Tuesday morning. It’s early. I’m walking down the tunnel at Grand Central Station. The air is heavy, the mammoth air conditioners have not yet fired up. I punch through the day’s calendar as I walk: Light.
I look down at my shoes. Scruffy. Light Day, nothing major looming, scruffy shoes.
I accelerate the pace, the step counter on my watch silently records the activity. I stare at the watch face as the counter tracks each step, and marvel at the technology. I speed up and slow down, speed up and slow down, the step counter with me with each step. What a child.
I walk by the shoe shine stand. It’s not yet 6 a.m. They are setting up: A middle aged man and his wife (?) of Central American (?) origin. I slow, but decide I don’t have time to wait, and keep walking.
He catches the flicker of my interest, not unlike the habits of thousands of commuters who walk by, slow their pace, and think: Do I have time? Do I stop? Or some other time?
“Sir, please. Come. I can help you.”
There’s heaviness in his shoulders, his eyes, and he’s got the rest of the day in front of him. My shoes mean something to him. I turn back.
It’s 6:01 a.m and hundreds of commuters pass.
I sit on a tall back leather chair, a throne, and, I watch.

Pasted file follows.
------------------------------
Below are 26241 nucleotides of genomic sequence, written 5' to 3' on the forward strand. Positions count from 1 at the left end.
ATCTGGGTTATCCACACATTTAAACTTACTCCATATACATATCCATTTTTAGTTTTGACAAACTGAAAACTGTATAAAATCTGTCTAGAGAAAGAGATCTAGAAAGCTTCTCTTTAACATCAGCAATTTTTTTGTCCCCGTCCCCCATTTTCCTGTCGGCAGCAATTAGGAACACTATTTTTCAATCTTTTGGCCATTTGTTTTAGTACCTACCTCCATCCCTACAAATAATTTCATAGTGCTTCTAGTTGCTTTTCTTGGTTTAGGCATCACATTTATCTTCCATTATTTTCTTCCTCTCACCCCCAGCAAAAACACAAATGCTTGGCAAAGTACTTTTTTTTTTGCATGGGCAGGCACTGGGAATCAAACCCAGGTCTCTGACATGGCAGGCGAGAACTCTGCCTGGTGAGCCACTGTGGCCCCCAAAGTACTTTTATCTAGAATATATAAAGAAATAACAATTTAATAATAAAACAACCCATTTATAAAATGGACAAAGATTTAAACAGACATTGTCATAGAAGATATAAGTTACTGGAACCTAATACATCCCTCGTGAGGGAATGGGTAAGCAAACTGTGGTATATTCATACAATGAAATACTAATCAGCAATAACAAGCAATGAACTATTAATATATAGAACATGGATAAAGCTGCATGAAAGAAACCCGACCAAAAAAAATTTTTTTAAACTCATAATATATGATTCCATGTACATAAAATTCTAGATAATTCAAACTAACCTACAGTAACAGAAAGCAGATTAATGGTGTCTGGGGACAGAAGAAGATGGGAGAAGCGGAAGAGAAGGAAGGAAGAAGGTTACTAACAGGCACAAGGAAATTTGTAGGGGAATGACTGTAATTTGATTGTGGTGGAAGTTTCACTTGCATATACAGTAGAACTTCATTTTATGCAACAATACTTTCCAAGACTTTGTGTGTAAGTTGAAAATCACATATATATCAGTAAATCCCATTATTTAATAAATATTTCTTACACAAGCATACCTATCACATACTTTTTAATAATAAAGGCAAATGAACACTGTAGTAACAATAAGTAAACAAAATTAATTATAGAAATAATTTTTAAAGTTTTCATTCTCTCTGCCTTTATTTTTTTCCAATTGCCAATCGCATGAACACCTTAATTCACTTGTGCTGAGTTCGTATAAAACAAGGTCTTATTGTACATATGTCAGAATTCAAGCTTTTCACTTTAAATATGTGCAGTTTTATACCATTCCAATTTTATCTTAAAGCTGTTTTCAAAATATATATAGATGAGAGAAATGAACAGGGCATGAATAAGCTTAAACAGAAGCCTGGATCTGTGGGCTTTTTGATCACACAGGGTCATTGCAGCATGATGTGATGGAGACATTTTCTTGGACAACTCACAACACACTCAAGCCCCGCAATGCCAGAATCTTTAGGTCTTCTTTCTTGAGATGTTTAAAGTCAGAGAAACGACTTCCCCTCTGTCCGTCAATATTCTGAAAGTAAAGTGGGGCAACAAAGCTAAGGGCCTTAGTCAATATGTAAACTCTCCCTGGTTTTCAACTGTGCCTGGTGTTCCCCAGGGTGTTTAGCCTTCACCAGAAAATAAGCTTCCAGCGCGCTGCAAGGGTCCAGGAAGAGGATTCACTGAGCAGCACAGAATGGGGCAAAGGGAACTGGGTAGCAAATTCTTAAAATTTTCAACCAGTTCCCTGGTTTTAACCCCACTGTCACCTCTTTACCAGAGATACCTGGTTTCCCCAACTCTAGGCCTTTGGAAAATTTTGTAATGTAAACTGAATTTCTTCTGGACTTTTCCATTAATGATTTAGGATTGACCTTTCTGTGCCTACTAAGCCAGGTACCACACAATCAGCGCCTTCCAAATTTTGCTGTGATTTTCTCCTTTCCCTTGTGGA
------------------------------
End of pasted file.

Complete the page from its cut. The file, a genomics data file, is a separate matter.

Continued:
She stands silently waiting for a customer. None stop. Hundreds more pass. She stands expressionless. Hands and arms at her sides.
He snaps on the thin disposal latex gloves and crouches down to start. He’s a craftsman this man, cutting no corners, he works the shoes to a high gloss. How many pairs of shoes will he shine today? Does the back ache when he gets home?
She leaves her station and walks to the register. She thumbs out the bills, counting singles to add to the $5 and the $10 bills. She is painfully deliberate, miscounting and offering more change would bite. Yet, the memory is a knife, cutting, still fresh, the recollection stings of a time when she shorted a customer – she desperately tried to apologize in her broken English, she caught the slur, her apologies lost over the angry catcalls of “Thief!”
She hands the bills to me, as if it were precious cargo.
I don’t count it, I stuff all but one into my pocket. Is that relief I see in her eyes?
I fold the bill in half. I step back over to him with my hand out.
He’s not had the professional coaching of other receivers of tips, the Concierges, the Bell Hops and the Car Parkers at 5-star hotels who do this for a living. Don’t make the customer uncomfortable. Be grateful for whatever you get. Don’t look down. The Captain of the crew repeats: “Resist the urge to look down.”
His eyes are down. They are locked on my hand. On the bill.
I hand him the bill, he holds it in the palm of his hand as if he were cradling a small bird.
He smiles, raises his head, bows, and offers his gratitude.
I walk down the corridor, out the exit and onto the street where I wait for the light to change. I glance down and admire my shoes: Like New!
The light turns. As I’m crossing the street, I’m pulled back to the scene at the shoe shine stand. Now, husband and wife are both bent over working their shines, and another customer waits.
Your biggest concern today is the scruffy condition of your shoes.
Inspired by a poem from “The Distance Between Two Doors“:
So I sit on the edge, wagging my feet above
the abyss. Tonight the moon will be in my lap.
This is my job, to study the universe
from my bridge.
— Jim Harrison, from “Bridge,” Dead Man’s Float